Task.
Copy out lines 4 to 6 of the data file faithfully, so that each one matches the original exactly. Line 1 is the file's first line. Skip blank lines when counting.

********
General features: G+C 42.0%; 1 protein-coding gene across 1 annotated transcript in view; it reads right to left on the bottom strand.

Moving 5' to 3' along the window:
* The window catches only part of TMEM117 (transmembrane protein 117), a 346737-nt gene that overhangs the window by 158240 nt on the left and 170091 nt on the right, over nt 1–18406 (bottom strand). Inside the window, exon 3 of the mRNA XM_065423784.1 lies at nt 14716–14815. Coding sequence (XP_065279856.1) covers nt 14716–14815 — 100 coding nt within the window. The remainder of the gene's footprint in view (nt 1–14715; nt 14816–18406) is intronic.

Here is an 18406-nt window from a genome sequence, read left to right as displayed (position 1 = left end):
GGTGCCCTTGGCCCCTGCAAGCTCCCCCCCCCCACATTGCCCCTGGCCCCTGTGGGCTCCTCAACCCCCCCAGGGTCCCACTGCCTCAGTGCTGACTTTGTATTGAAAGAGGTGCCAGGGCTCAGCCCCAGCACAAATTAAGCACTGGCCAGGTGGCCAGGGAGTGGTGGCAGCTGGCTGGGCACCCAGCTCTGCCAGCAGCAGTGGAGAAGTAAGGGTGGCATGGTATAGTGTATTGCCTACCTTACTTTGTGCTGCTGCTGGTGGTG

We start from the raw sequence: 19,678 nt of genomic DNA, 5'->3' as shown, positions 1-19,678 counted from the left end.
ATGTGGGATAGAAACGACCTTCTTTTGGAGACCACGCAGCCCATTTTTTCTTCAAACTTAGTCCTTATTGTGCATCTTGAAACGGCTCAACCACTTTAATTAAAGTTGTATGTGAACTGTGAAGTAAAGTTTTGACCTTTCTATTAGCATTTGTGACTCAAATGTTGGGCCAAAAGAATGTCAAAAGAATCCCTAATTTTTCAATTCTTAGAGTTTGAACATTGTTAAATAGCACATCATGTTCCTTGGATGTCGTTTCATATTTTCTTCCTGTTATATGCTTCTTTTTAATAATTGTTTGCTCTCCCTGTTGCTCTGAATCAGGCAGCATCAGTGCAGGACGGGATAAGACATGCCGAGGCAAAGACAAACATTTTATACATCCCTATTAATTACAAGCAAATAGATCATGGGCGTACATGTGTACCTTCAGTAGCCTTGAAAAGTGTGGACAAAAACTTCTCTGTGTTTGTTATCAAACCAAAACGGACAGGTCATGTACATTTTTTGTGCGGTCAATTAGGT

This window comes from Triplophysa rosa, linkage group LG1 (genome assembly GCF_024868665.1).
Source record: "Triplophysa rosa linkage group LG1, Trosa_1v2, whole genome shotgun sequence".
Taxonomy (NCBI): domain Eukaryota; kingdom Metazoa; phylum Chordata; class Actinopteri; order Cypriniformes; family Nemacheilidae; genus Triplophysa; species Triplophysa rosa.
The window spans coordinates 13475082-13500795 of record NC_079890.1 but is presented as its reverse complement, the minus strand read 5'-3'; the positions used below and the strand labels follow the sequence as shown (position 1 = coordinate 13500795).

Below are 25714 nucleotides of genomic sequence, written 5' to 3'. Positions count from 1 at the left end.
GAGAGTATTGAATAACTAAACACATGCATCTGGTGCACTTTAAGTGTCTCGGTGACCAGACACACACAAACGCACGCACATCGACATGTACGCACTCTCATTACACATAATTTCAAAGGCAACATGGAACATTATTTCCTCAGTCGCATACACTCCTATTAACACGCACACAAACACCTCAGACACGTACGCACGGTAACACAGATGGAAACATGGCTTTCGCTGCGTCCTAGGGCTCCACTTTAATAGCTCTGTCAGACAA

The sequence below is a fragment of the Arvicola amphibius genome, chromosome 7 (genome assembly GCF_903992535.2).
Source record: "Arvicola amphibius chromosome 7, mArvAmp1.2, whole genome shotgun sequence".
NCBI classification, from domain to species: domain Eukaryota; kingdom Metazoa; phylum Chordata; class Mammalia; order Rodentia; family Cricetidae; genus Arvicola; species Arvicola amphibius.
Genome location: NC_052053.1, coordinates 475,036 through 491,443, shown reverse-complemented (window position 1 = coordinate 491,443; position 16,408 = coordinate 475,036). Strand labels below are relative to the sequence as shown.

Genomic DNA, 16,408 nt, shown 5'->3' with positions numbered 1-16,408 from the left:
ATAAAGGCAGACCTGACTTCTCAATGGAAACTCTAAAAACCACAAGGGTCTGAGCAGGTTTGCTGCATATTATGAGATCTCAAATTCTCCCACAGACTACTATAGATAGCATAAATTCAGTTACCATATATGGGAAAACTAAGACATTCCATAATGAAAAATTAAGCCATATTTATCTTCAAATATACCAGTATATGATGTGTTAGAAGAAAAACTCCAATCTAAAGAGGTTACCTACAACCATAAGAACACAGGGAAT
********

Here is an 18406-nt window from a genome sequence, read left to right as displayed (position 1 = left end):
GGTGCCCTTGGCCCCTGCAAGCTCCCCCCCCCCACATTGCCCCTGGCCCCTGTGGGCTCCTCAACCCCCCCAGGGTCCCACTGCCTCAGTGCTGACTTTGTATTGAAAGAGGTGCCAGGGCTCAGCCCCAGCACAAATTAAGCACTGGCCAGGTGGCCAGGGAGTGGTGGCAGCTGGCTGGGCACCCAGCTCTGCCAGCAGCAGTGGAGAAGTAAGGGTGGCATGGTATAGTGTATTGCCTACCTTACTTTGTGCTGCTGCTGGTGGTG

We start from the raw sequence: 19,678 nt of genomic DNA, 5'->3' as shown, positions 1-19,678 counted from the left end.